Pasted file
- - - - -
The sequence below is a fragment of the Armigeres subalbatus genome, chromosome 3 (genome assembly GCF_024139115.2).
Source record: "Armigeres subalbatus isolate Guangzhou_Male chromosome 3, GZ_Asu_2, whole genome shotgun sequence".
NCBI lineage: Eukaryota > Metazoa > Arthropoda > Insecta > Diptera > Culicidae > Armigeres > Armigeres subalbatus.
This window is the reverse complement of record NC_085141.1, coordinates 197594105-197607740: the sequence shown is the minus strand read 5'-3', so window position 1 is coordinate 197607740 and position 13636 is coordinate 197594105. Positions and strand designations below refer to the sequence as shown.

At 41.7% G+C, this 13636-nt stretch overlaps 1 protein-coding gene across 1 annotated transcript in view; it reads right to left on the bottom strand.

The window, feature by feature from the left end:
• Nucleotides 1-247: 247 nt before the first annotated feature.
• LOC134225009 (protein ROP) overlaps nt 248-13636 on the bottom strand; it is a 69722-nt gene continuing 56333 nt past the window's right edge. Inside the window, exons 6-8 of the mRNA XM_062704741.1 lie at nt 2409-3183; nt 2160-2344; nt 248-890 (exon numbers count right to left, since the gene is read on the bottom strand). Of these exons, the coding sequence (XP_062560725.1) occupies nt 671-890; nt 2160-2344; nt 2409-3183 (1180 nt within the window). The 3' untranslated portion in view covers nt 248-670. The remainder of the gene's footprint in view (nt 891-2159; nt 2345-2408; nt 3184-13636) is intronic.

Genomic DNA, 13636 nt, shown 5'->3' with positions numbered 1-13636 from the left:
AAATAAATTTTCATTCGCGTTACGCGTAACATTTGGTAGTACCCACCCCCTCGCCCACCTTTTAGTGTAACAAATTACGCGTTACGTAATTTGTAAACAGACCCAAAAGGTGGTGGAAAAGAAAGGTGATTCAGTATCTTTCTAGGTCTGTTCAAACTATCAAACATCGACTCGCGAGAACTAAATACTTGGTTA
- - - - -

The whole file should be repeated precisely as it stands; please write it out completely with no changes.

The sequence below is a fragment of the Armigeres subalbatus genome, chromosome 3 (genome assembly GCF_024139115.2).
Source record: "Armigeres subalbatus isolate Guangzhou_Male chromosome 3, GZ_Asu_2, whole genome shotgun sequence".
NCBI lineage: Eukaryota > Metazoa > Arthropoda > Insecta > Diptera > Culicidae > Armigeres > Armigeres subalbatus.
This window is the reverse complement of record NC_085141.1, coordinates 197594105-197607740: the sequence shown is the minus strand read 5'-3', so window position 1 is coordinate 197607740 and position 13636 is coordinate 197594105. Positions and strand designations below refer to the sequence as shown.

At 41.7% G+C, this 13636-nt stretch overlaps 1 protein-coding gene across 1 annotated transcript in view; it reads right to left on the bottom strand.

The window, feature by feature from the left end:
• Nucleotides 1-247: 247 nt before the first annotated feature.
• LOC134225009 (protein ROP) overlaps nt 248-13636 on the bottom strand; it is a 69722-nt gene continuing 56333 nt past the window's right edge. Inside the window, exons 6-8 of the mRNA XM_062704741.1 lie at nt 2409-3183; nt 2160-2344; nt 248-890 (exon numbers count right to left, since the gene is read on the bottom strand). Of these exons, the coding sequence (XP_062560725.1) occupies nt 671-890; nt 2160-2344; nt 2409-3183 (1180 nt within the window). The 3' untranslated portion in view covers nt 248-670. The remainder of the gene's footprint in view (nt 891-2159; nt 2345-2408; nt 3184-13636) is intronic.

Genomic DNA, 13636 nt, shown 5'->3' with positions numbered 1-13636 from the left:
AAATAAATTTTCATTCGCGTTACGCGTAACATTTGGTAGTACCCACCCCCTCGCCCACCTTTTAGTGTAACAAATTACGCGTTACGTAATTTGTAAACAGACCCAAAAGGTGGTGGAAAAGAAAGGTGATTCAGTATCTTTCTAGGTCTGTTCAAACTATCAAACATCGACTCGCGAGAACTAAATACTTGGTTA